As supplies run low, Starbug eventually comes across another ship – The Mayflower. Apparently deserted. As Kryten and Kochanski come across a room full of designer viruses, searching slowly for the terraforming virus that will enable them to escape, the Cat and Rimmer encounter a jacket belonging to a marine named McGruder – the same last name as a girl Rimmer had once had an affair with, until a misunderstanding prompted both by his innate insecurity and a head injury she’d received resulted in it ending. They also locate a transmogrifier – and they realise what it is when Cat’s fiddling turns Rimmer into a chicken. Four hours later, when Rimmer has been transmogrified into three hundred versions of pretty much every animal known to humanity, they manage to restore him to humanity – giving Kryten an idea.
Meanwhile, the ship bearing Lister and Reketrebn crash-lands on the GELF terraforming world – a barren, hostile world dominated by a massive, violent, constant tornado. Separating from the other volunteers, Lister and Reketrebn make camp (where a misunderstanding involving Lister’s libido sees Reketrebn momentarily become Kochanski); by morning, the ship has been irreparably destroyed, and many of the volunteers are dead – not, however, from conditions on the planet. It’s almost as if most have killed each other. A bigger surprise awaits Lister, however; captured by a group of survivors, Lister finds himself face-to-face with another human being – a human who knows him. It is Michael McGruder, who is still looking for the greatest soldier ever – Arnold J. Rimmer. Lister is utterly speechless.
Back on the Mayflower, Kryten and Kochanski, in their study of the many viruses, come across both negative viral strains and positive ones (which, unlike viruses such as flu and rabies, are beneficial to their hosts). In particular, they find the Luck virus, which bestows the infected person with a brief dose of good fortune – which enables Kochanski to pick out not only the terraforming virus, but more of the Luck virus, and – for reasons unknown – a virus that develops faster-growing broccoli. In the time remaining before the lava is dissolved, the Starbug crew search for useful salvage – and Kryten returns to the transmogrification chamber – and moments later, a naked human being exits.
Meanwhile, Lister and McGruder are getting to know each other, an Lister discovers that, having survived and given birth before the Red Dwarf was lost, McGruder’s mother – Rimmer’s long-lost brief girlfriend – had taken the opportunity to tell her son that, far from getting pregnant from a half-concussed fling, his father was a glorious space adventurer and hero. As it’s unlikely they’ll ever come across each other again, Lister decides to play along with the façade. And besides which, they have the problem of the Rage – the dominant gestalt on the planet – to contend with. Made up of the falsely accused and unfairly imprisoned, the Rage is the ultimate expression of the anger of millions of innocent people at the injustice of their condition – and it’s infectious, filling all who come into contact with it with pure, murderous rage. The only way to survive is to form the Circle of Sacer Facere – which will result in the certain death of one of the members in order to save the life of everyone else. When the Rage hits, Lister is filled with its righteous, pure venom – and desires it more than anything. By the time it has passed, one of the GELF is dead. And the Rage will return soon.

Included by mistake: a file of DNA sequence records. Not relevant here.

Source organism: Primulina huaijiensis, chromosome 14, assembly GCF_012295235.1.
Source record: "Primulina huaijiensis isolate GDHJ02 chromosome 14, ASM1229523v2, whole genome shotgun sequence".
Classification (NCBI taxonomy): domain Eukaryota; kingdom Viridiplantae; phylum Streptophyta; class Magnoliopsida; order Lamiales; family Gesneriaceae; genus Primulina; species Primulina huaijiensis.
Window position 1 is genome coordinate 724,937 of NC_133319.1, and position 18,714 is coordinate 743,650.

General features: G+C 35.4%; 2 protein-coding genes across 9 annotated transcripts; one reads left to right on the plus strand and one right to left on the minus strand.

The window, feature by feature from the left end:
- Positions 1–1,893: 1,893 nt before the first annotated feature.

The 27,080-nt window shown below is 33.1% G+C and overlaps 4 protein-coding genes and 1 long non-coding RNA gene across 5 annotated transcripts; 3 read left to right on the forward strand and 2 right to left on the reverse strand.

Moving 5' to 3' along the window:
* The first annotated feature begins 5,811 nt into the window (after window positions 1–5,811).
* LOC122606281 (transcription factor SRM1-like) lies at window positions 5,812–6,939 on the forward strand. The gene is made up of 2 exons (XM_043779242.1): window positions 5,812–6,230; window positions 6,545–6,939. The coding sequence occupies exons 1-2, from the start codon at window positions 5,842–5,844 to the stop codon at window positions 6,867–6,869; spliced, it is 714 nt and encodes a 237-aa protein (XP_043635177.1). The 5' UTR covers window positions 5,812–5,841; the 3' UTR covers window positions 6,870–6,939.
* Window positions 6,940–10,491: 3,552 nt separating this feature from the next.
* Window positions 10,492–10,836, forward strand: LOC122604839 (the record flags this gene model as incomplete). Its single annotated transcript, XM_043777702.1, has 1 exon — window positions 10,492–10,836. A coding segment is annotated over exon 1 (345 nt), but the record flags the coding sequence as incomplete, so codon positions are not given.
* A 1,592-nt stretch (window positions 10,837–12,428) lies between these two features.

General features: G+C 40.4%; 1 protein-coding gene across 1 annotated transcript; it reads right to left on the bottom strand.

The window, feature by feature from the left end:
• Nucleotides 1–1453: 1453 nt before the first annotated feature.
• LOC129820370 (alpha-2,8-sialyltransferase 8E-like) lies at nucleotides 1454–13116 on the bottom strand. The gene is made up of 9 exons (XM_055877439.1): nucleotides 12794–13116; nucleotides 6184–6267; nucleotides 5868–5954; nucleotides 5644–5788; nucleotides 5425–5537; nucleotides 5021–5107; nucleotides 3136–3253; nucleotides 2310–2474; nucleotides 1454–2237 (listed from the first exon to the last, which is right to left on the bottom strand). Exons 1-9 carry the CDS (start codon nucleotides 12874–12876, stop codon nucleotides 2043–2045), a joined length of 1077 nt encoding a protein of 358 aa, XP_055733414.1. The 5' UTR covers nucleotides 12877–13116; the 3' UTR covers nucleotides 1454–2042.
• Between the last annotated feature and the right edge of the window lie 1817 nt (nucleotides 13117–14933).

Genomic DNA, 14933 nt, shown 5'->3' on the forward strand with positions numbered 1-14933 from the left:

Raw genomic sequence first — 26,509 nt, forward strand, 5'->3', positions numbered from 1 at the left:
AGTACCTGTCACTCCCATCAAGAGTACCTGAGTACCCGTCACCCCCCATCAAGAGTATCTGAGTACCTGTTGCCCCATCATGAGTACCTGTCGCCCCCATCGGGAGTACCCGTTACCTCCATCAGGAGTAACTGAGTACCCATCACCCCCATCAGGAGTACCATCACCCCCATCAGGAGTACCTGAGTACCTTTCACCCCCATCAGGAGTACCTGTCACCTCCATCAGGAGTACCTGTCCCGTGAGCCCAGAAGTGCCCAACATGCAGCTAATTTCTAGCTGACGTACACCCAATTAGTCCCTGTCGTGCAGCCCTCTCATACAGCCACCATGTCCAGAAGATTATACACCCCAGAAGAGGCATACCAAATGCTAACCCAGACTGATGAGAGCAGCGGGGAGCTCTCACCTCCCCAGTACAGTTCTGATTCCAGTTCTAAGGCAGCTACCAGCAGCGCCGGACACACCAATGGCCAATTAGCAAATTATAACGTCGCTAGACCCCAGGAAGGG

Kryten and the rest of the Starbug crew, meanwhile, must content with Kryten’s new human state. He doesn’t settle in easily; he’s bewildered by his unpredictable and unreliable human body, with its lack of special features, and his penis, which both looks horrible and gets extremely excited when viewing electrical equipment. Although he’s a human on the outside, he still thinks like a mechanoid, and a fight with Cat that marks his introduction to the concept of complete and total physical agony only strengthens his doubt.
Soon, however, they have other things to worry about. Kochanski, happening upon the stasis pods, discovered that they are all occupied – by Dr. Michael Longman. The Starbug crew have located Longman and his clones, and when they open up the pods they see for the first time what the Longmans have done to themselves. Desperate to survive, they have repeatedly transmogrified themselves until their DNA simply gave up, locking them into twisted, horrific combinations of various animals. And they’re hungry for new DNA.
Managing to escape, Kryten decides that he wants his android body back – he can’t cope as a human. Nervously, the crew return to the transmogrifying chamber, only to discover that the mechanoid template has been used – by one of the Longman clones. Kryten manages to trap two, but the third – in the shape of a leopard – corners Kochanski. Thankfully, the Luck virus helps, and an elastic band to the testicle manages to incapacitate the creature. Kryten retrieves his mechanoid form, and the Starbug crew flees the Mayflower to find and rescue Lister. Learning of Lister’s escape from Cyberia, the crew are lost on how to find him – until they use the Luck virus to discover the exact planet he is on. Unfortunately, the planet will enter the Omni-Zone any day – and it will take thirty three days to find them without any kind of hyperdrive – which Cat, in a burst of extremely good luck, discovers the equation to.